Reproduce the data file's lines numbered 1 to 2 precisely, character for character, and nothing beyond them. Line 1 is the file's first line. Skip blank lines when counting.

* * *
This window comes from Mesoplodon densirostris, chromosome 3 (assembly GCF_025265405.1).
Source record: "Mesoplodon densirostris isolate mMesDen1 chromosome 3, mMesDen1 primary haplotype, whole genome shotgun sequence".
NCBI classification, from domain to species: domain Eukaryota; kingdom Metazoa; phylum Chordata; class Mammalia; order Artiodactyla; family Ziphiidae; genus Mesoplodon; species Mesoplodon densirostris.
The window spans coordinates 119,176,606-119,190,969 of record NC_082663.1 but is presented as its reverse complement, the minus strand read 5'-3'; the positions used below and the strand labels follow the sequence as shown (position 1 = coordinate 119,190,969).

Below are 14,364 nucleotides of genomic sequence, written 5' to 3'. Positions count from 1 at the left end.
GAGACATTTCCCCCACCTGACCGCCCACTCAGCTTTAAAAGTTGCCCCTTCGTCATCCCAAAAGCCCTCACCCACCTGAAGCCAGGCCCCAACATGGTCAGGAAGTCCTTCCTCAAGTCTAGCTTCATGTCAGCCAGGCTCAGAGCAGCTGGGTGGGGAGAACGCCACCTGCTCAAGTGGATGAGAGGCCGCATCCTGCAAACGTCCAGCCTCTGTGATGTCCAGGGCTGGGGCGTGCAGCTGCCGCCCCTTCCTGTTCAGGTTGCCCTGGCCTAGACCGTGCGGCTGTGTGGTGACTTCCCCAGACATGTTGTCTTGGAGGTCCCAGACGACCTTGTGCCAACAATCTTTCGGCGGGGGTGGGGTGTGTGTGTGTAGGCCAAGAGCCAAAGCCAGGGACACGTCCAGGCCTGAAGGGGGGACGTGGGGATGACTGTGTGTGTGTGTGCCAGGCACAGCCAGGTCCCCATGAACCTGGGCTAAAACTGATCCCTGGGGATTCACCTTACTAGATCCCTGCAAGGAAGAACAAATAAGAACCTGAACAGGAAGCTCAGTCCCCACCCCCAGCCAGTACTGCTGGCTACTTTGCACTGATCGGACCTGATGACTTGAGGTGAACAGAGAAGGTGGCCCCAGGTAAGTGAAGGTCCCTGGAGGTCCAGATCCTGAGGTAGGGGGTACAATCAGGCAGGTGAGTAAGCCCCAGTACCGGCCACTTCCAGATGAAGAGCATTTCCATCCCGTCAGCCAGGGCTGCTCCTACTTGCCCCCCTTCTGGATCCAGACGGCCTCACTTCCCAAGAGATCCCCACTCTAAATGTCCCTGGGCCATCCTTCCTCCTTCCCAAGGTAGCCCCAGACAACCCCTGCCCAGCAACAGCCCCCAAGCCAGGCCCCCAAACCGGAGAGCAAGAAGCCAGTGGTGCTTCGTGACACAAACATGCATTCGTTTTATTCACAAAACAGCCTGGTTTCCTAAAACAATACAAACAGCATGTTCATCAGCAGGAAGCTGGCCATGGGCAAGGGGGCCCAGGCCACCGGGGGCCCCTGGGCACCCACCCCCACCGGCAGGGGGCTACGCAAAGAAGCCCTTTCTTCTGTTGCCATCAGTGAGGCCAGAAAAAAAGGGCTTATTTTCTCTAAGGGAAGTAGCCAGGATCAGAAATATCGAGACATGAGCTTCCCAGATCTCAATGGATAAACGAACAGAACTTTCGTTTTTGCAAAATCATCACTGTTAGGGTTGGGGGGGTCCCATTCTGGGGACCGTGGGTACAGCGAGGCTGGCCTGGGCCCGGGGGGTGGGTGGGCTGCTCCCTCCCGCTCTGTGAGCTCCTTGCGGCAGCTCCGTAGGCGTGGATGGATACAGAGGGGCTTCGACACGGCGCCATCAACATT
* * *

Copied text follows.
This window comes from Mesoplodon densirostris, chromosome 3 (assembly GCF_025265405.1).
Source record: "Mesoplodon densirostris isolate mMesDen1 chromosome 3, mMesDen1 primary haplotype, whole genome shotgun sequence".